Ballot marking devices (BMDs) offer many of the benefits of touchscreen voting machines while also providing the assurance and security of a paper ballot.
- BMDs are fully accessible for people with disabilities allowing every South Carolinian to vote independently using the same equipment. Hand-marked paper systems are not accessible and require voters with disabilities to vote with assistance or on a device different from other voters.
- BMDs prevent voters from overvoting (selecting more candidates than allowed). Hand-marked paper ballots can be overvoted. Election officials are unable to determine voter intent in an overvoted office leading to the voter’s vote not being counted.
- BMDs prevent stray marks. Unintended marks on a paper ballot can cause overvotes or votes to be cast differently than intended.
- BMDs prevent improper marks. Voters do not always mark paper ballots by filling in the oval as instructed. It is common for voters to circle a candidate’s name, make a check mark, or even cross through a name. Improper marks require election officials to try to interpret these marks to determine voter intent. Ultimately, marking the ballot differently than instructed can cause a voter’s vote to not be counted.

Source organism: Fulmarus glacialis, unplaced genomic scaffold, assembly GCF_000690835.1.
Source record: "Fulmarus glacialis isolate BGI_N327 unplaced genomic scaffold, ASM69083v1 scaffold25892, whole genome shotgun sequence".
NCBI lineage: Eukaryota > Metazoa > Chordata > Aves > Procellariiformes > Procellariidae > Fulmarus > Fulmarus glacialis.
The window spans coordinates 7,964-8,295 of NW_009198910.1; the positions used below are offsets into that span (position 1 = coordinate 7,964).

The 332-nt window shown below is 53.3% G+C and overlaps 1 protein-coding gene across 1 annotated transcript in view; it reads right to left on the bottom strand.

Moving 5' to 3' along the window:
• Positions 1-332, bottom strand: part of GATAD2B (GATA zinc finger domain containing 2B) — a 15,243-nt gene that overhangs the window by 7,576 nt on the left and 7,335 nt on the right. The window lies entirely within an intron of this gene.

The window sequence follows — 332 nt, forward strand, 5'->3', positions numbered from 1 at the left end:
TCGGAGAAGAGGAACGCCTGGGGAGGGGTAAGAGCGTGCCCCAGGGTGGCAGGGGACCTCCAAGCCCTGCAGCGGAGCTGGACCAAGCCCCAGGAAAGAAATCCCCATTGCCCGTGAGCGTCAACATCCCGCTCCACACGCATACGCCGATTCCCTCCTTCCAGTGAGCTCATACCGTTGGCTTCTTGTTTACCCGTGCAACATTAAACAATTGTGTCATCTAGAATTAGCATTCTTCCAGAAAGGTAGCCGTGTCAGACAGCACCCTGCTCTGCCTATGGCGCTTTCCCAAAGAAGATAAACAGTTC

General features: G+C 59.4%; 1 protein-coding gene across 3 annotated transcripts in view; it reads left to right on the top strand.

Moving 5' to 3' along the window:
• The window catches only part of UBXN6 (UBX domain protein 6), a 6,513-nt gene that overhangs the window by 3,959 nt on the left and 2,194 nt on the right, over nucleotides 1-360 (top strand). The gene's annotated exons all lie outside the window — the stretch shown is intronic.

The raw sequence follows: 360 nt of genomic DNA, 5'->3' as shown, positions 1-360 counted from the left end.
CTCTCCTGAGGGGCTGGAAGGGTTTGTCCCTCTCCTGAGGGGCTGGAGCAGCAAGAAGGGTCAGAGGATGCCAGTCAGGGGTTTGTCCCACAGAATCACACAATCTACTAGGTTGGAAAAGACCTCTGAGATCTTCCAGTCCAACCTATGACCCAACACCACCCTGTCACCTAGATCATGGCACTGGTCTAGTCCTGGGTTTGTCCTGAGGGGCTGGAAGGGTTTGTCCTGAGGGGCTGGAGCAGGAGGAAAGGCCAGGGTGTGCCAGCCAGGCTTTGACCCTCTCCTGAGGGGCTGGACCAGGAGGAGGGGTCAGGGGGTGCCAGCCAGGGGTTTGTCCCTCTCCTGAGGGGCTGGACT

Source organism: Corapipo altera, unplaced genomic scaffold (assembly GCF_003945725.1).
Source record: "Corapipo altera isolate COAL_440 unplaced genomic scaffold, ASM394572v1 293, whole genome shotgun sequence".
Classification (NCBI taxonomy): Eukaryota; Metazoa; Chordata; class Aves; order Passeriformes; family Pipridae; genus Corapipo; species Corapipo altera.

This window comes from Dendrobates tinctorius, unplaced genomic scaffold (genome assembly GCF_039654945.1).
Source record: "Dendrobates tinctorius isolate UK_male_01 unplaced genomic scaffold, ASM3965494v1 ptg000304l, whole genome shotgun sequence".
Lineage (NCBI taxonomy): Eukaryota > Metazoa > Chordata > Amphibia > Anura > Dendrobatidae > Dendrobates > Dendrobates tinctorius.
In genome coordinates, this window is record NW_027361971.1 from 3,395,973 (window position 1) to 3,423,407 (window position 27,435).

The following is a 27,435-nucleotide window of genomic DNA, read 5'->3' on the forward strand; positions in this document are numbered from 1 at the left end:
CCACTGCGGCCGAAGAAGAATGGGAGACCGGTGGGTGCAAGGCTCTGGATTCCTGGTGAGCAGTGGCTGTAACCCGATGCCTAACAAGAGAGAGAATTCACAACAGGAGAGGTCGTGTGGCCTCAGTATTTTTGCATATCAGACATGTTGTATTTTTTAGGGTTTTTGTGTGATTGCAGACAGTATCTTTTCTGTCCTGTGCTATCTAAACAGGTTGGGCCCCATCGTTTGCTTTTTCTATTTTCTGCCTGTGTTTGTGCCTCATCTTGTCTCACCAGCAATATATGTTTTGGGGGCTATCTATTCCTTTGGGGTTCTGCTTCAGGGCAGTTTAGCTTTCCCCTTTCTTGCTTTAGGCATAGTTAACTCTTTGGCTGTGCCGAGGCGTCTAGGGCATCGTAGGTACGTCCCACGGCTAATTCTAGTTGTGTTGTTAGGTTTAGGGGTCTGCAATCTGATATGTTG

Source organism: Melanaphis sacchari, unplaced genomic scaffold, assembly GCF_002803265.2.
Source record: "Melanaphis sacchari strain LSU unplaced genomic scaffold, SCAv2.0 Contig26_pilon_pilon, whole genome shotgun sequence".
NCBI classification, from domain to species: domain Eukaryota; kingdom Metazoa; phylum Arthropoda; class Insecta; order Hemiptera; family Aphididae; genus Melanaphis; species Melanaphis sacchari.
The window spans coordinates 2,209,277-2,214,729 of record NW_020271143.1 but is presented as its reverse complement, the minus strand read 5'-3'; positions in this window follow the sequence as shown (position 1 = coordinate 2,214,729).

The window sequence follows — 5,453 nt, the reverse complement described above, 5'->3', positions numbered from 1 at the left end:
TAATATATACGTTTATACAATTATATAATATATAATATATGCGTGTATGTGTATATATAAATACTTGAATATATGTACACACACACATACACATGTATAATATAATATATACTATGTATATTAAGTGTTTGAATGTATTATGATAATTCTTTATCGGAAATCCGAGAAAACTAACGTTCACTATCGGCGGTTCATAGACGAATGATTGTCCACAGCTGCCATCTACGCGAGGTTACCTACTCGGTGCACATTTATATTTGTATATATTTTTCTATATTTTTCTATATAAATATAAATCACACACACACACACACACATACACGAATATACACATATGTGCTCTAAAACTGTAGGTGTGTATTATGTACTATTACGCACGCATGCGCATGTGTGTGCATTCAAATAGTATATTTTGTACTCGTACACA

- BMDs reminds voters if they have undervoted (missed an office or voted for fewer candidates than allowed).
- BMDs offer the easiest transition for voters. South Carolinians have been voting on touchscreens for the past 15 years. Voting on the ExpressVote will offer a familiar experience with the added assurance of verifying their vote on a paper ballot.